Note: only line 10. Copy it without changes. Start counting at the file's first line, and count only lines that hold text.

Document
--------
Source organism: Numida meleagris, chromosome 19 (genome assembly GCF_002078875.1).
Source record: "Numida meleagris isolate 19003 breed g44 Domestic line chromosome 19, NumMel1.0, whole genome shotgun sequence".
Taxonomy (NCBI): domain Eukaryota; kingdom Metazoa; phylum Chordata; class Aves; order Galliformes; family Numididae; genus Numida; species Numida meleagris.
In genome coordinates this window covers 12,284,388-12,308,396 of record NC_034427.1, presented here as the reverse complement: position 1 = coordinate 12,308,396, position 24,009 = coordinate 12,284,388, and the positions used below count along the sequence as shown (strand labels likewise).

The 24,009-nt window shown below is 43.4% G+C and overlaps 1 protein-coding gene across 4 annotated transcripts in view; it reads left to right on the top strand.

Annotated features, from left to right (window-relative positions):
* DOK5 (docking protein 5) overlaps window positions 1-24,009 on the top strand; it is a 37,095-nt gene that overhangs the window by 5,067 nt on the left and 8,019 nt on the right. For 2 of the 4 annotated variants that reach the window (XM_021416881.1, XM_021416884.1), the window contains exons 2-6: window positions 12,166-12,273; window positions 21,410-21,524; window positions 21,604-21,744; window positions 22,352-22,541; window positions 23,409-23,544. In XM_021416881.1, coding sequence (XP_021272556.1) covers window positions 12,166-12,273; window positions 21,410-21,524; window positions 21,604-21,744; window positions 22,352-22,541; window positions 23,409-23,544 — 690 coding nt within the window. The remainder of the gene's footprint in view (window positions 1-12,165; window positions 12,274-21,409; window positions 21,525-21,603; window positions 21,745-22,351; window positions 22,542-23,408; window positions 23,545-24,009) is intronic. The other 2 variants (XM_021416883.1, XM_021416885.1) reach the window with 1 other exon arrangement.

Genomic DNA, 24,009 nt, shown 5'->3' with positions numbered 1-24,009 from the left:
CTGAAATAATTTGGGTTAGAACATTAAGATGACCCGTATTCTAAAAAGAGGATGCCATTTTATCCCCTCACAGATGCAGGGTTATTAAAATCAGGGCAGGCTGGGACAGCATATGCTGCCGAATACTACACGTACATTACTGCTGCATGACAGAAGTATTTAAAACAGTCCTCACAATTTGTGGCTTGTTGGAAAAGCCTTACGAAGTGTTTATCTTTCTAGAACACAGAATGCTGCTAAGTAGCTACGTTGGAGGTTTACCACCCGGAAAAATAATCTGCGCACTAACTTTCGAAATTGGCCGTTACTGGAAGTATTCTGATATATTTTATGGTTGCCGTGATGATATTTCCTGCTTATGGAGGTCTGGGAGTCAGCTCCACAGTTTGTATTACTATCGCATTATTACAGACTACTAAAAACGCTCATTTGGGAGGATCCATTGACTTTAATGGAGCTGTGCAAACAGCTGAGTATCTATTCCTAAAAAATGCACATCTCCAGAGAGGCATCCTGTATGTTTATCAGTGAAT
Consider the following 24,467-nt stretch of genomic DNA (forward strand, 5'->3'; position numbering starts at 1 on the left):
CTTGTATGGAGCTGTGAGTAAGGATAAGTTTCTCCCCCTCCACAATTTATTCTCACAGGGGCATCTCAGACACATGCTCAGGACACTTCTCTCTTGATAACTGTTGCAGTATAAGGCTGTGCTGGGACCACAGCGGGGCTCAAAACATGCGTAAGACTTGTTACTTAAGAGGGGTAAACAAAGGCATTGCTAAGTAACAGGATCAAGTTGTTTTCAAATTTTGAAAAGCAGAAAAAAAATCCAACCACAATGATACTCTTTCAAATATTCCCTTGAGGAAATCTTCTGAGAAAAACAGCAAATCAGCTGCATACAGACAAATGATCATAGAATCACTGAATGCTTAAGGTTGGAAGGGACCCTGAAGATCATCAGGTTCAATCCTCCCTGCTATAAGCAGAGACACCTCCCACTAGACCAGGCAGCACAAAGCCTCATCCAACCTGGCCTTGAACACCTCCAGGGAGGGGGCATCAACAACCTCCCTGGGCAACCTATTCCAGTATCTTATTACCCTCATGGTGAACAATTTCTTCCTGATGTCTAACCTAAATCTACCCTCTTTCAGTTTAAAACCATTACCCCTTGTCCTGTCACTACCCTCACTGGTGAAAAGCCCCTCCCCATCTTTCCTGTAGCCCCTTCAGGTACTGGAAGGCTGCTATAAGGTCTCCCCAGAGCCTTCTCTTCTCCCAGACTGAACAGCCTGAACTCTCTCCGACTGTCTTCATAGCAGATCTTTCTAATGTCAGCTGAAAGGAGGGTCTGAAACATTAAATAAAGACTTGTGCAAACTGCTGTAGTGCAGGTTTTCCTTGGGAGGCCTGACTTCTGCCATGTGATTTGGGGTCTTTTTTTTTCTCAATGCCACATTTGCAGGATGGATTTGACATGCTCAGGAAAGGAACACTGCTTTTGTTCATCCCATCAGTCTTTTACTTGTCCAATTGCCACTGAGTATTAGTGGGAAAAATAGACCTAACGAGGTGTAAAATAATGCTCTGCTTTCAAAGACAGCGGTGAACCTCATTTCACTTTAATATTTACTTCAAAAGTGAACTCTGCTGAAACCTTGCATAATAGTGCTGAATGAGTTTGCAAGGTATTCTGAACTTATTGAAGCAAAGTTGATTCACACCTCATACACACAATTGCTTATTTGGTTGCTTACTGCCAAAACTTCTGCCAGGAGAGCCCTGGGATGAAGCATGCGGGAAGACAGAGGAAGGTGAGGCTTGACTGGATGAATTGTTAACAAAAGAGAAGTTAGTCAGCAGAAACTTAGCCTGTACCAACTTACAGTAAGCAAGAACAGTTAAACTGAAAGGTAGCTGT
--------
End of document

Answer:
Consider the following 24,467-nt stretch of genomic DNA (forward strand, 5'->3'; position numbering starts at 1 on the left):